by Aspen Christian. This article originally appeared in SAGEMatters, Fall 2018.
Over the past year, Alaska has emerged as a leader in the national fight against concerted, continuous attacks on the LGBT community, particularly those who are transgender.
In April, Anchorage became the first city in the nation to defeat an anti-transgender proposition that would have made it illegal for transgender people to use the locker room and bathroom that match their gender identity. SAGE Alaska was a part of the driving force behind the defeat of the proposition, and worked collectively with like-minded groups in the Fair Anchorage coalition. The coalition included the ACLU, Alaskans Together for Equality, Christians for Equality, Freedom for All Americans, HRC, Identity (which includes SAGE Alaska), the Pride Foundation, and Planned Parenthood.
SAGE Alaska is a program within Identity, a statewide organization that provides support to LGBT older people. The need for a SAGE chapter in Alaska, which formed in 2016, was critical: In that state, the number of people 60 to 65 has increased 107 percent in the last 10 years. Alaska has the highest healthcare costs in the U.S., the highest long-term care costs, and a scarcity of affordable housing.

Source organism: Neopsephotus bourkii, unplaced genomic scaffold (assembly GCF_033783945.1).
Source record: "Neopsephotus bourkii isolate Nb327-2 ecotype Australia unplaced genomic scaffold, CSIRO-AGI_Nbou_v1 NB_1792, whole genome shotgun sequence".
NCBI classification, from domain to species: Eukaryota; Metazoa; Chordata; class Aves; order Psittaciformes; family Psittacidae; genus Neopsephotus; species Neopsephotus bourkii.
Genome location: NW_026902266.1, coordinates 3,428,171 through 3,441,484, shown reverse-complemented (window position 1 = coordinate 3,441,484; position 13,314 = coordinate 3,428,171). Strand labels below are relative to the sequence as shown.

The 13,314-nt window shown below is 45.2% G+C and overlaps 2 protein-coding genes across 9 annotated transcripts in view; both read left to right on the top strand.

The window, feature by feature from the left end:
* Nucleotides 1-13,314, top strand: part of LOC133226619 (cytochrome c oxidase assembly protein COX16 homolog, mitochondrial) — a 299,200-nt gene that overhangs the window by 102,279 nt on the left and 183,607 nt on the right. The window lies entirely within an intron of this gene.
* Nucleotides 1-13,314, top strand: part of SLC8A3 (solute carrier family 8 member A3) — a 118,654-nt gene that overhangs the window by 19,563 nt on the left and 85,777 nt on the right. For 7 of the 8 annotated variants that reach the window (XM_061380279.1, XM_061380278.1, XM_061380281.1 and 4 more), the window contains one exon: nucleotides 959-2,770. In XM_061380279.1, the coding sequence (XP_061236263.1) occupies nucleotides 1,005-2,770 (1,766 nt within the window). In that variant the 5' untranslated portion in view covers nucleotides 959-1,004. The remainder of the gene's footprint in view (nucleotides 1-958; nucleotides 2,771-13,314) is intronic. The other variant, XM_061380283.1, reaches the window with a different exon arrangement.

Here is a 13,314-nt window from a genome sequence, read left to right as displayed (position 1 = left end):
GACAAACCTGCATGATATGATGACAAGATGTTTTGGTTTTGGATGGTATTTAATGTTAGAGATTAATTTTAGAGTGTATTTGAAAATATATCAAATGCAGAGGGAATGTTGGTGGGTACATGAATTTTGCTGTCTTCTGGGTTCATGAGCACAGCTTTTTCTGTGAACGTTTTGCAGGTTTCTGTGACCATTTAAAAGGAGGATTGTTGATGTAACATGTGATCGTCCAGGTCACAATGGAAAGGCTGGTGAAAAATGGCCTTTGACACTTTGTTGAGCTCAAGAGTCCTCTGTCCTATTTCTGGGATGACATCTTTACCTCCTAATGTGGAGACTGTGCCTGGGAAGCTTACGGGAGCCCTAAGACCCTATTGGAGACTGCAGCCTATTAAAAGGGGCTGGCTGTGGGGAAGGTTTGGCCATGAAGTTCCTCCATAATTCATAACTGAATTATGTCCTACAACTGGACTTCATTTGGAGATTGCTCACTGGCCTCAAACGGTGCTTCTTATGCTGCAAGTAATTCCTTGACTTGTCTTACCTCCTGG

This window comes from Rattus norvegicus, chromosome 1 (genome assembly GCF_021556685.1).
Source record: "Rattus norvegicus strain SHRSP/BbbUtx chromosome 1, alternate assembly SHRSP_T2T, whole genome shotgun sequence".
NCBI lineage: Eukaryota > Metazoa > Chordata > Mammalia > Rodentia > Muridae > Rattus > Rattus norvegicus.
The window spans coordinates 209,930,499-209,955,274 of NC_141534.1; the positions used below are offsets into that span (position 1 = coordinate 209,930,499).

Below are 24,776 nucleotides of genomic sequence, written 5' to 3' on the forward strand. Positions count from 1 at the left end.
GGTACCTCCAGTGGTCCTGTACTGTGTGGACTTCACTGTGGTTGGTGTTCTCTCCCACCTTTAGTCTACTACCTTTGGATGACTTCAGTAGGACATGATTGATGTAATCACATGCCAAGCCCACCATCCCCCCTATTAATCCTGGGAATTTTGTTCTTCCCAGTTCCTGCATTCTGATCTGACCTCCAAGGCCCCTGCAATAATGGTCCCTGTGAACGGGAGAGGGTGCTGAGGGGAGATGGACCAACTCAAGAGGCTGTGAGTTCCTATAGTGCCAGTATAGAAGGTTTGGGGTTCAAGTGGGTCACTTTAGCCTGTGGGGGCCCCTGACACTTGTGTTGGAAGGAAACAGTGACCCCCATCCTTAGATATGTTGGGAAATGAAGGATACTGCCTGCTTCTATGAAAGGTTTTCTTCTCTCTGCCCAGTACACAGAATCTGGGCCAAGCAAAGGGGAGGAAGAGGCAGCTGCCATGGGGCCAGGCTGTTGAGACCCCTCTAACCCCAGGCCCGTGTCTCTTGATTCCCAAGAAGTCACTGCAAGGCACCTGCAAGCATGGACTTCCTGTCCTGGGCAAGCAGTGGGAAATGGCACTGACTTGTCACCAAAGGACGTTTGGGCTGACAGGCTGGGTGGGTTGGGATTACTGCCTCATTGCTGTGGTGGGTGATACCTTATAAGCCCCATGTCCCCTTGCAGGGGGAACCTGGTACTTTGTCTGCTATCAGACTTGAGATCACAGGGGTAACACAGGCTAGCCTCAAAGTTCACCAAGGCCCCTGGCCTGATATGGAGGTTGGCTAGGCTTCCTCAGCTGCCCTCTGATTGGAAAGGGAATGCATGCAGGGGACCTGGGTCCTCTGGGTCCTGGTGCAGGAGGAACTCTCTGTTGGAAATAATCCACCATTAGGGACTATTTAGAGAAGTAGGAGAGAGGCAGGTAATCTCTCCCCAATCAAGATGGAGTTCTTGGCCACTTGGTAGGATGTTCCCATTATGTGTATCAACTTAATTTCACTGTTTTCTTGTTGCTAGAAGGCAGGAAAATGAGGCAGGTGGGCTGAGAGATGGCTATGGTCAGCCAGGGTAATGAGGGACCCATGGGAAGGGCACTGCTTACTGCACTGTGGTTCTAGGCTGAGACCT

SAGE Alaska co-founder Julie Schmidt says that the organization is focusing on how to overcome the challenges of a sparse landscape that exacerbates LGBT isolation.
“We only have three city hubs and a little over 280,000 people in Anchorage, with only 800,000 people in the whole state. Many LGBT people live in the villages, which is a whole other culture. They don’t want to be identified and out.”
A statewide survey on the needs of LGBT elders in Alaska revealed three major needs of the LGBT aging community: access to LGBT resources and information; knowledge about activities and events; a variety of places to connect; and assurance about personal safety after being outed when they participate in LGBT events and services.
“Besides Identity, there really aren’t that many LGBT aging resources in Alaska,” says Schmidt. “People are becoming more and more receptive to the LGBT community, but many people still don’t realize that LGBT elders have special needs and circumstances.”
Schmidt says the chapter has already begun to dig in to these issues and identify strategies to help the LGBT aging community in the long-term.
The opinions expressed in this article are those of the author and do not necessarily reflect those of the Diverse Elders Coalition.